Premier League clubs are facing revenue losses of up to £1bn following the financial impact of the coronavirus pandemic, according to Deloitte.
The financial services firm has warned clubs of the huge losses anticipated in the wake of the global crisis, with the rebates to broadcasters and commercial partners, alongside match-day revenue lost from playing fixtures behind-closed-doors, set to contribute to the staggering sum.
The news comes after it was revealed Premier League sides received a record combined revenue of more than £5bn for the 2018/19 season, a figure which is expected to drop to around £4.3bn for this season.
According to Deloitte’s findings, around half of the predicted losses – including broadcaster’s rebates and match-day revenue losses – will be ‘permanently lost’, with the company’s Dan Jones admitting “significant revenue reduction and operating losses” are expected across European Football.
The uncertainty surrounding next season also means an estimate of £350m has been made for match-day revenue, a figure calculated on the basis of a phased reopening of stadiums to supporters. That figure, however, remains considerably lower than the £680m Premier League sides received in match-day revenue during the 2018/19 season.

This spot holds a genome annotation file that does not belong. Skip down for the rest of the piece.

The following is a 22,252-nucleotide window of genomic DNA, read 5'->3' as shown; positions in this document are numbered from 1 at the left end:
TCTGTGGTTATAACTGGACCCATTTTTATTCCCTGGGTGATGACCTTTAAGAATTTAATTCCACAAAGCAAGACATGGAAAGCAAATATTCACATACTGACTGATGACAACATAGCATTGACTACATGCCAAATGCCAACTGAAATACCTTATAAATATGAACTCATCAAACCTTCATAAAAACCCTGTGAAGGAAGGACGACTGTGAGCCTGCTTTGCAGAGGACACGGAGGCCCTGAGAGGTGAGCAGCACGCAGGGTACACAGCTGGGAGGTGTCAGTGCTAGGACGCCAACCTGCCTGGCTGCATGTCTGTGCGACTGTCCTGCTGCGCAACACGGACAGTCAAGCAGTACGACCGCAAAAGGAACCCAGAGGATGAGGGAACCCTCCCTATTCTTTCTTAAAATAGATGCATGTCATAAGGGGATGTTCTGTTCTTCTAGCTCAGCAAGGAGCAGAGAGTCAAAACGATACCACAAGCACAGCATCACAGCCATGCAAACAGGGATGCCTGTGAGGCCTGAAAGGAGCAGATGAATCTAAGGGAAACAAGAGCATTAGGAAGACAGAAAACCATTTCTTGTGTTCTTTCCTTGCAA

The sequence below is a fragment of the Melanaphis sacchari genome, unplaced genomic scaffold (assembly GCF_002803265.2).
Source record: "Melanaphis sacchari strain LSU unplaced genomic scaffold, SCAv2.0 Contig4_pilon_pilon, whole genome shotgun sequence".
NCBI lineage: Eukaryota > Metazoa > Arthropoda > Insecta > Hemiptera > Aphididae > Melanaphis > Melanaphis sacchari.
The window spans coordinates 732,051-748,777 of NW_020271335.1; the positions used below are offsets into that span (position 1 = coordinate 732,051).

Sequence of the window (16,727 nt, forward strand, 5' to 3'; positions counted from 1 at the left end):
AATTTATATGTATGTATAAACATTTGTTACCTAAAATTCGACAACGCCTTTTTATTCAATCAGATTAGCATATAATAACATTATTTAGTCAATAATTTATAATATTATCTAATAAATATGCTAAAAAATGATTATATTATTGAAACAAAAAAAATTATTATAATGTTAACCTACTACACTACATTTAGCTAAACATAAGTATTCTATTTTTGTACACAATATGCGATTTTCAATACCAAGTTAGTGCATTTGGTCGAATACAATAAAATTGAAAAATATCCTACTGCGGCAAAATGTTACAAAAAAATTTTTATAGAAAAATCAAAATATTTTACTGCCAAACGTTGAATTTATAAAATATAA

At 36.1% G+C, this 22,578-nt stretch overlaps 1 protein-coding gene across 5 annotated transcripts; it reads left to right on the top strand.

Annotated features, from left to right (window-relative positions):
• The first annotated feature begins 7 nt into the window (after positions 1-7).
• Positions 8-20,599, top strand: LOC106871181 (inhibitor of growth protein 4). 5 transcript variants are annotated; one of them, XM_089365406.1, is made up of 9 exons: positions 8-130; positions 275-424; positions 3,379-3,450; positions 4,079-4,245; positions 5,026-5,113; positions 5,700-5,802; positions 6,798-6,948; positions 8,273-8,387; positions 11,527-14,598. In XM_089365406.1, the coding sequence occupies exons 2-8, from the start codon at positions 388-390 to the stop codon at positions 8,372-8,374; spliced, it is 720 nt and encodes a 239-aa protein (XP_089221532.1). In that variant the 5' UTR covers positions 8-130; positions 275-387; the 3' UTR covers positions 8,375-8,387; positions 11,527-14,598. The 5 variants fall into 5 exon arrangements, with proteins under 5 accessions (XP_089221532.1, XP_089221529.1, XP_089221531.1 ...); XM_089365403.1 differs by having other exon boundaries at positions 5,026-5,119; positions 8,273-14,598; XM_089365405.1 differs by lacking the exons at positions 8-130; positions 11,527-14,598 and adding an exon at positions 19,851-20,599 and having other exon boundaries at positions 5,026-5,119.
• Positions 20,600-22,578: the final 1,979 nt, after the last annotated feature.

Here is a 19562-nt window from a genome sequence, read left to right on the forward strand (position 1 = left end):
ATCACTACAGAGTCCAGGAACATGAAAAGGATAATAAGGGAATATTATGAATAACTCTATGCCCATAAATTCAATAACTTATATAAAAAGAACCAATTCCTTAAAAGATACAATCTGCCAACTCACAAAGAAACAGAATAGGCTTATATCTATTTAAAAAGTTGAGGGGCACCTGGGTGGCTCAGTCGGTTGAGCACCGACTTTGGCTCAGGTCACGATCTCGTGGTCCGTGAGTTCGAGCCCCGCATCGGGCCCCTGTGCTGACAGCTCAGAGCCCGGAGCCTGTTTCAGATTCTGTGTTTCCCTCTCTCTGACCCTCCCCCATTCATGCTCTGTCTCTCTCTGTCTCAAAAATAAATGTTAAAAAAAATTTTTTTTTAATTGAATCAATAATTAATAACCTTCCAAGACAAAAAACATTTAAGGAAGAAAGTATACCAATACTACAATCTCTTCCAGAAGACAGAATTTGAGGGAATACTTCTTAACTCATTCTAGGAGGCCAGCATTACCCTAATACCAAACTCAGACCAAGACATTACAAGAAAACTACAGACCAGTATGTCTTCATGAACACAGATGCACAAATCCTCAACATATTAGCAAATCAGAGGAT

The grim forecast is even bleaker when looking further down England’s footballing pyramid, with Jones advising Championship sides to work towards a salary cap of 70% to ensure survival during the crisis.
Despite the Championship, League One and League Two all receiving record revenues during 2018/19, clubs in English football’s second tier lost a combined £300m, with a ratio of players’ wages to turnover an unsustainable 107%.
Jones did, however, anticipate that football would be able to recover financially and quickly once the sport returns to normality.
He said: “We forecast that the restart plans for the Premier League and a number of its peers will cause a rapid recovery in financial results as some 2019-20 broadcast revenues are pushed into the 2020-21 financial year, which may result in a bumper revenue year,” Jones said.
“Much remains uncertain, particularly around the timing and scale of the return of fans to stadiums and the impact on commercial and broadcast partners’ wider businesses. The football industry will be hopeful that a V-shaped recovery and a return to relative financial normality for the 2021-22 season is possible.”